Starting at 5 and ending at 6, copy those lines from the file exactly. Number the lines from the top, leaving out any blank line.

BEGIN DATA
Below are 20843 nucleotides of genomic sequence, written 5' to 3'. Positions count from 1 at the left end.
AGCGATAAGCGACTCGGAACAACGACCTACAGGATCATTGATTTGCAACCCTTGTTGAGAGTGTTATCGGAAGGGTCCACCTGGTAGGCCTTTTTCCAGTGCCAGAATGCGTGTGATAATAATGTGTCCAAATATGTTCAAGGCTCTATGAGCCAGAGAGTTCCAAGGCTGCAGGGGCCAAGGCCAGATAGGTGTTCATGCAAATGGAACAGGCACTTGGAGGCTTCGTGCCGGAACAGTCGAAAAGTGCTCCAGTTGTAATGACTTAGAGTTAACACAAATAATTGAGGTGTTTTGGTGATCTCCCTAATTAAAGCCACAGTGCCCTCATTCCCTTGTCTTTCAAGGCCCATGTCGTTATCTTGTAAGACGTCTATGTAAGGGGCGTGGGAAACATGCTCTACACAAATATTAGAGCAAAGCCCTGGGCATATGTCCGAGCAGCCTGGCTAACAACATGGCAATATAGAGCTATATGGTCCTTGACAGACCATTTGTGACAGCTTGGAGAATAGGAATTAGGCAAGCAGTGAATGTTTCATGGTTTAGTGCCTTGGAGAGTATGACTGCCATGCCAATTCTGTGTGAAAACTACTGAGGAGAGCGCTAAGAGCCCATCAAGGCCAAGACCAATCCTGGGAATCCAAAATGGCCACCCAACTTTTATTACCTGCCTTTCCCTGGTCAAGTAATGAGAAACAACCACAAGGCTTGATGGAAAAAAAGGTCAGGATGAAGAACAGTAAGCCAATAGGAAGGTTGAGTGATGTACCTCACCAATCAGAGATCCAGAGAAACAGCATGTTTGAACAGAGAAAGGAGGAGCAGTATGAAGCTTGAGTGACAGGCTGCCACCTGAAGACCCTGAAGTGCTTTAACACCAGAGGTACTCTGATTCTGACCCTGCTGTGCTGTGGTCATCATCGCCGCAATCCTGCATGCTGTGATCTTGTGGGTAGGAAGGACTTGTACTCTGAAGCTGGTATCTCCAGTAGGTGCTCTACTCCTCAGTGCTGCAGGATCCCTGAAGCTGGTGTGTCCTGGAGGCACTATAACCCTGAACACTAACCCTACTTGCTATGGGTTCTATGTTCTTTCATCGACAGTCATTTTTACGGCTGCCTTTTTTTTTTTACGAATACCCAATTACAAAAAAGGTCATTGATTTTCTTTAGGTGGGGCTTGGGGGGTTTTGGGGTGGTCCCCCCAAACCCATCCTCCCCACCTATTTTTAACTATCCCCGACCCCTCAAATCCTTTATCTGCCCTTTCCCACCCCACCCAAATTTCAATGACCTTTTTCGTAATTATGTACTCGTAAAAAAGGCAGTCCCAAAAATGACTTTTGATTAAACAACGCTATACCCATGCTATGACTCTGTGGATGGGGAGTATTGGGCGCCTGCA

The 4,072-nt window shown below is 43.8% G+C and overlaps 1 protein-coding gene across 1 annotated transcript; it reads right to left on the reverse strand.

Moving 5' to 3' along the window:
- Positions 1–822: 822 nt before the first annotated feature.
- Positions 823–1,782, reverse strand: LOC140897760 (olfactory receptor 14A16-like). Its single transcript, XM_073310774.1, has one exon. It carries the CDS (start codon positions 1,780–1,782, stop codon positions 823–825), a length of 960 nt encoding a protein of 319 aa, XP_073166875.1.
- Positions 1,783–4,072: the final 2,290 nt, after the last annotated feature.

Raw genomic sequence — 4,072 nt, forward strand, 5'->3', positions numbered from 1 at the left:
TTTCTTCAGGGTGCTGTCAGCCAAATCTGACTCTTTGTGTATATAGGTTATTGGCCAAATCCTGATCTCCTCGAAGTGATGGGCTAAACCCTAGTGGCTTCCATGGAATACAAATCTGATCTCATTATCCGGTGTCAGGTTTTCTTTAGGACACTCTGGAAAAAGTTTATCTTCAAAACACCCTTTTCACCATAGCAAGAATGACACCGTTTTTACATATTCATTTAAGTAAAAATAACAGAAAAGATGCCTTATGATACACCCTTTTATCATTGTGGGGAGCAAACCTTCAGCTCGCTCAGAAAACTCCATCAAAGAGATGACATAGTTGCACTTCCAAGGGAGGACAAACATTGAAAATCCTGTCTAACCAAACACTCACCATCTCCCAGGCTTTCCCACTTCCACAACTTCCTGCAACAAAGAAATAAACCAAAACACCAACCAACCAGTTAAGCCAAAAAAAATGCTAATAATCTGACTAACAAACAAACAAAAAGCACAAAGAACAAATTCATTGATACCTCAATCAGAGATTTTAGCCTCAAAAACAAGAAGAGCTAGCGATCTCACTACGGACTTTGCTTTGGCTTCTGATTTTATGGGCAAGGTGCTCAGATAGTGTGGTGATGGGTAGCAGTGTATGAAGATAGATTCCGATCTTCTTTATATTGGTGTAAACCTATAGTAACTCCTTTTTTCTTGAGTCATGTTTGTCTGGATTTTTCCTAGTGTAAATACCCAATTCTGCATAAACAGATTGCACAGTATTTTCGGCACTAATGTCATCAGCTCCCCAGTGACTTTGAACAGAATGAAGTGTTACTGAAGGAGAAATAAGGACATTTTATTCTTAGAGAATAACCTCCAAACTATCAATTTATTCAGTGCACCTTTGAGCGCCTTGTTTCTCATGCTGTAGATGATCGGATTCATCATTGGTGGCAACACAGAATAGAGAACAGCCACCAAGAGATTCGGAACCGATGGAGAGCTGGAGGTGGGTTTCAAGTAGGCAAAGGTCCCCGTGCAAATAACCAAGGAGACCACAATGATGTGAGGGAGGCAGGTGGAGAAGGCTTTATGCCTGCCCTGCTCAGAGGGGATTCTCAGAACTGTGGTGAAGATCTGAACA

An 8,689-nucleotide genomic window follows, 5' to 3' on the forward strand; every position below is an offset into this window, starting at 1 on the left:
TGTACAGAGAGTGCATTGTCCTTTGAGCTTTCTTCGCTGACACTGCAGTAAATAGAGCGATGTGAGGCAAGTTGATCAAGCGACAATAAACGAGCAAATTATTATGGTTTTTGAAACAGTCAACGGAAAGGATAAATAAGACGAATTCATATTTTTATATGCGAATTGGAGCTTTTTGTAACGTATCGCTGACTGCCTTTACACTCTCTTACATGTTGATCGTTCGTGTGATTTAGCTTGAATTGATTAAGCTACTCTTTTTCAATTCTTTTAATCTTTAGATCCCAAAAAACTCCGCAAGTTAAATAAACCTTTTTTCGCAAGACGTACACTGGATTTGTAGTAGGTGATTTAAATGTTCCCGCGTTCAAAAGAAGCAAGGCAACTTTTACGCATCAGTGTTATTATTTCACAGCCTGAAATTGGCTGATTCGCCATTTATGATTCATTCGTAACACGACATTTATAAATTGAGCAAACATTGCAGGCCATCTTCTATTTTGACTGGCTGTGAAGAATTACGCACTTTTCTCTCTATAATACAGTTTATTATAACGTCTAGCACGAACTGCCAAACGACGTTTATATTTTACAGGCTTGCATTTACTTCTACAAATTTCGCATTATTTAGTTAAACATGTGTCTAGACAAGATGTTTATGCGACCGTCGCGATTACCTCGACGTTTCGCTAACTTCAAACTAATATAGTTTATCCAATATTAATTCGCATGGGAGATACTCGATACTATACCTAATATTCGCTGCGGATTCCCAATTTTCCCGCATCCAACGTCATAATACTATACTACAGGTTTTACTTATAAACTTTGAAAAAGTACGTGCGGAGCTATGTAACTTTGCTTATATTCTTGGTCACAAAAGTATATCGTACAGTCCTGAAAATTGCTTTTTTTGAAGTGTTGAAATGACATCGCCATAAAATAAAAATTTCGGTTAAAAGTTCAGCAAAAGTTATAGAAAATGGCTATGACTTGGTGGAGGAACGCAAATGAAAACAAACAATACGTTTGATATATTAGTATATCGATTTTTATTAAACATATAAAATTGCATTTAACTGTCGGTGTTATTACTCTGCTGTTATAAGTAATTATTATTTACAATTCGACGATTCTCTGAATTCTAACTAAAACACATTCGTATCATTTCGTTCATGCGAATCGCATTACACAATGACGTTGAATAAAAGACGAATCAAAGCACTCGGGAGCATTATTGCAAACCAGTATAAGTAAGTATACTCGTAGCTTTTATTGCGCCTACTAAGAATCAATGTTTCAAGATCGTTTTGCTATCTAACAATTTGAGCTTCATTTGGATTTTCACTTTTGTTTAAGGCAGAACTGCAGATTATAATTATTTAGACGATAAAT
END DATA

- Positions 1–822: 822 nt before the first annotated feature.
- Positions 823–1,782, reverse strand: LOC140897760 (olfactory receptor 14A16-like). Its single transcript, XM_073310774.1, has one exon. It carries the CDS (start codon positions 1,780–1,782, stop codon positions 823–825), a length of 960 nt encoding a protein of 319 aa, XP_073166875.1.